The five determinants of FDI in healthcare in sub-Saharan Africa
1. The question of affordability. According to Vijay Mahajan's Africa Rising (2009), the low-hanging fruit—or the elite (Africa One)—is the target of most private for-profit healthcare investments in
sub-Saharan Africa. These models tend to be fragmented with minimal capitalization and are non-scalable, putting them beyond
the reach of the middle class (Africa Two), where the real per capita growth is taking place (see Table 2).
Table 2: The potential of Africa’s elite, middle class, and poor
Lack of properly developed affordable health insurance schemes also compounds the affordability problem, further worsening
the ability of Africans to pay for healthcare treatment.
2. The question of tangibility. The issue of tangibility as a determinant of FDI into healthcare can be divided into three areas:
» Lack of data: African healthcare data is at best fragmented, unreliable and vertical, hence, increasing risk and, therefore,
unappealing to investors.
» Healthcare infrastructure and uncertainty of demand: Healthcare investing involves huge sunk costs; the issue of affordability
leads to uncertainty of demand, which in turn discourages high-level investment.
» Lack of tangibility: Healthcare is an intangible asset, which cannot be measured, unlike a mobile phone or FMCGs.
3. The question of intellectual capital. The issue of "brain drain" has been one of the most problematic areas in healthcare in Africa. As a result, partly at least,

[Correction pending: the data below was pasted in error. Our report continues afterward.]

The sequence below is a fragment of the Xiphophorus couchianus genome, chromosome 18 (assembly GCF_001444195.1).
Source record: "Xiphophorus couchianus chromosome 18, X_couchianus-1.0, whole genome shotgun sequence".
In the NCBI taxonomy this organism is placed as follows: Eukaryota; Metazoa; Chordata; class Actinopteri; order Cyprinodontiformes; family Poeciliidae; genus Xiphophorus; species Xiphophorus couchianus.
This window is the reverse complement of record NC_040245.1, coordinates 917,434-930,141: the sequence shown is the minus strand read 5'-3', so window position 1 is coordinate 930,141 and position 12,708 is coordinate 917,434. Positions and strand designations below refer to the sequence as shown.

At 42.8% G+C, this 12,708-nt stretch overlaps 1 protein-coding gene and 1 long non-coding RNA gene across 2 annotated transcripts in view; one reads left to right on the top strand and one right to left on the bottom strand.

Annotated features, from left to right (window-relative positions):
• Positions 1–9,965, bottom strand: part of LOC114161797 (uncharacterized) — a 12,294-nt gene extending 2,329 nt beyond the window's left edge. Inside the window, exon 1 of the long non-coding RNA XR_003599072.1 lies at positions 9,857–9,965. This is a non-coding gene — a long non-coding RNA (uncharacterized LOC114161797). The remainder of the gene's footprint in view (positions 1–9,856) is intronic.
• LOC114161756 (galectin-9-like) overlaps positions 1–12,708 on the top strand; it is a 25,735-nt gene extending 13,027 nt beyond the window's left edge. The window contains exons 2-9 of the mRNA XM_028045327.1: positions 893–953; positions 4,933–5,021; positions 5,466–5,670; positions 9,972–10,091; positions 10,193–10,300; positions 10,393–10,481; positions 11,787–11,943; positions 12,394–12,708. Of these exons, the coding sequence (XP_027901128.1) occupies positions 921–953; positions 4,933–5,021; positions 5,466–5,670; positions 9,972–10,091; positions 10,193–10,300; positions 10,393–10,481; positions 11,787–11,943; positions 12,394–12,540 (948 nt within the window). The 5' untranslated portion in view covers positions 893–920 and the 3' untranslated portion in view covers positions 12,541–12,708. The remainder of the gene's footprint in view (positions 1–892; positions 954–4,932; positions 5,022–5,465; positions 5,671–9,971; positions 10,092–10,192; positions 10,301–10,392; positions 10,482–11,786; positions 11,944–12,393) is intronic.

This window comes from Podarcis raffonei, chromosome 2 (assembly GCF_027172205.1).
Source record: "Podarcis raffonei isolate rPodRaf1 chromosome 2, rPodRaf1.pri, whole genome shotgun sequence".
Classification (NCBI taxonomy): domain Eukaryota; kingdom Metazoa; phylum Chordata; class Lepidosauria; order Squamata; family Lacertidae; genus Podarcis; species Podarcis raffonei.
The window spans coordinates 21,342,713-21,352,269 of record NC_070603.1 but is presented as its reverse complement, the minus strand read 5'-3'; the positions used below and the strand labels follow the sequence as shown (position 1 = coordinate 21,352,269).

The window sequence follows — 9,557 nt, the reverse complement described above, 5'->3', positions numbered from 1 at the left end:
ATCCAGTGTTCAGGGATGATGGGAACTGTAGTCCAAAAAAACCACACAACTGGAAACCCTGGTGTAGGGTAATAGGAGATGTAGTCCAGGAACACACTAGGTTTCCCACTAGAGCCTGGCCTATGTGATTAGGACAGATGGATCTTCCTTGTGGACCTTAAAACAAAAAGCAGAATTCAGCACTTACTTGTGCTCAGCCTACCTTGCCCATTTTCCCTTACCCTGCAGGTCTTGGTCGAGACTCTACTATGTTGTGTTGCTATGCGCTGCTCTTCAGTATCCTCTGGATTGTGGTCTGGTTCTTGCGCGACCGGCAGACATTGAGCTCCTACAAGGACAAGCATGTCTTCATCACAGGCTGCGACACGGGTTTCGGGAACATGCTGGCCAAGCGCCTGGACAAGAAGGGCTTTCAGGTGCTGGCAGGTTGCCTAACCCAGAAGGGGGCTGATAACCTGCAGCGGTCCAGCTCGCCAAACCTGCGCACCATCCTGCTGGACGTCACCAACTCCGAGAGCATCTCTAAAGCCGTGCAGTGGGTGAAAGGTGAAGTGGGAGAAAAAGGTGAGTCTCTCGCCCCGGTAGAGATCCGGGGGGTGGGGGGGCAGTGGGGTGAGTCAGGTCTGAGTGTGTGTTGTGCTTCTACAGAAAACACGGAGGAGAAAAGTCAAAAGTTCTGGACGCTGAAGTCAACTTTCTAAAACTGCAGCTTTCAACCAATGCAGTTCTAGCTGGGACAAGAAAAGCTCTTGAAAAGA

sub-Saharan Africa has the lowest availability of qualified medical resources in the world.
4. The question of uncertainty and risk. Dr. Ernest Darkoh, founding partner of Broadreach Healthcare, an African-based healthcare consultancy, bemoans the "perception
of risk putting many investors off making major investments in healthcare in Africa despite the good opportunities available."
Aside from the general perceived and actual risks in investing in Africa, political risks and instability also tend to affect
the healthcare sector more disproportionately compared to other sectors due to healthcare provision being perceived as a right,
not an option, by most African countries.
Linked to political risks are regulatory risks—government resistance to reforms, an inadequate and discriminatory regulatory
structure, continued threats of strike action by healthcare professionals, and the reluctance to privatize public systems.
The availability of cheap money in the form of aid is also a massive put off for potential for-profit investors.
5. The question of competitive strategy. Governments and host countries may need to promote and market healthcare more vigorously to attract increased FDI into the
sector. However, any marketing strategy must be backed up by advantageous location-specific advantages on the ground. The
most critical factors facilitating healthcare FDI in Africa are market openness, good quality government institutions, regulation
harmonization and a good regulatory environment.
Many first-time investors into healthcare in Africa have had bad experiences, and, thus, have now become very tentative. To
enter an African market, it is vital to choose the right country, the right risk profile, and the right model. This necessitates
a lot of research work and market analysis. Alliances with domestic African healthcare businesses may increase penetration
efficiency and decrease risk.